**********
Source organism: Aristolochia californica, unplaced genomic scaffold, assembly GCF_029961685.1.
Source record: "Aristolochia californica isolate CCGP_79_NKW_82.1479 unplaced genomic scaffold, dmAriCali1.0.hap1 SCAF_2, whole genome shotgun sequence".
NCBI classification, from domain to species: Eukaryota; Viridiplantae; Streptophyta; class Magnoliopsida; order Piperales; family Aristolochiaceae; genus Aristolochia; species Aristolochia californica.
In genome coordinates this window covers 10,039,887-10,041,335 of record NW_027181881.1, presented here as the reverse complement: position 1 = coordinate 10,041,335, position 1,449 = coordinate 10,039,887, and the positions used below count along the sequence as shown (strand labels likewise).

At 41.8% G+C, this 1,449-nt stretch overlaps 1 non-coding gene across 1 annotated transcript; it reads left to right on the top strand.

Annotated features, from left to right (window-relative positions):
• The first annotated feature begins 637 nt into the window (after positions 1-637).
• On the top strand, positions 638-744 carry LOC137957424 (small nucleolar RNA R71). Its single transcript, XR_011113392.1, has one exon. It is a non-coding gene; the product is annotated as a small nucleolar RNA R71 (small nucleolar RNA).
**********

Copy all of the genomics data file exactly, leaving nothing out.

Source organism: Aristolochia californica, unplaced genomic scaffold, assembly GCF_029961685.1.
Source record: "Aristolochia californica isolate CCGP_79_NKW_82.1479 unplaced genomic scaffold, dmAriCali1.0.hap1 SCAF_2, whole genome shotgun sequence".
NCBI classification, from domain to species: Eukaryota; Viridiplantae; Streptophyta; class Magnoliopsida; order Piperales; family Aristolochiaceae; genus Aristolochia; species Aristolochia californica.
In genome coordinates this window covers 10,039,887-10,041,335 of record NW_027181881.1, presented here as the reverse complement: position 1 = coordinate 10,041,335, position 1,449 = coordinate 10,039,887, and the positions used below count along the sequence as shown (strand labels likewise).

At 41.8% G+C, this 1,449-nt stretch overlaps 1 non-coding gene across 1 annotated transcript; it reads left to right on the top strand.

Annotated features, from left to right (window-relative positions):
• The first annotated feature begins 637 nt into the window (after positions 1-637).
• On the top strand, positions 638-744 carry LOC137957424 (small nucleolar RNA R71). Its single transcript, XR_011113392.1, has one exon. It is a non-coding gene; the product is annotated as a small nucleolar RNA R71 (small nucleolar RNA).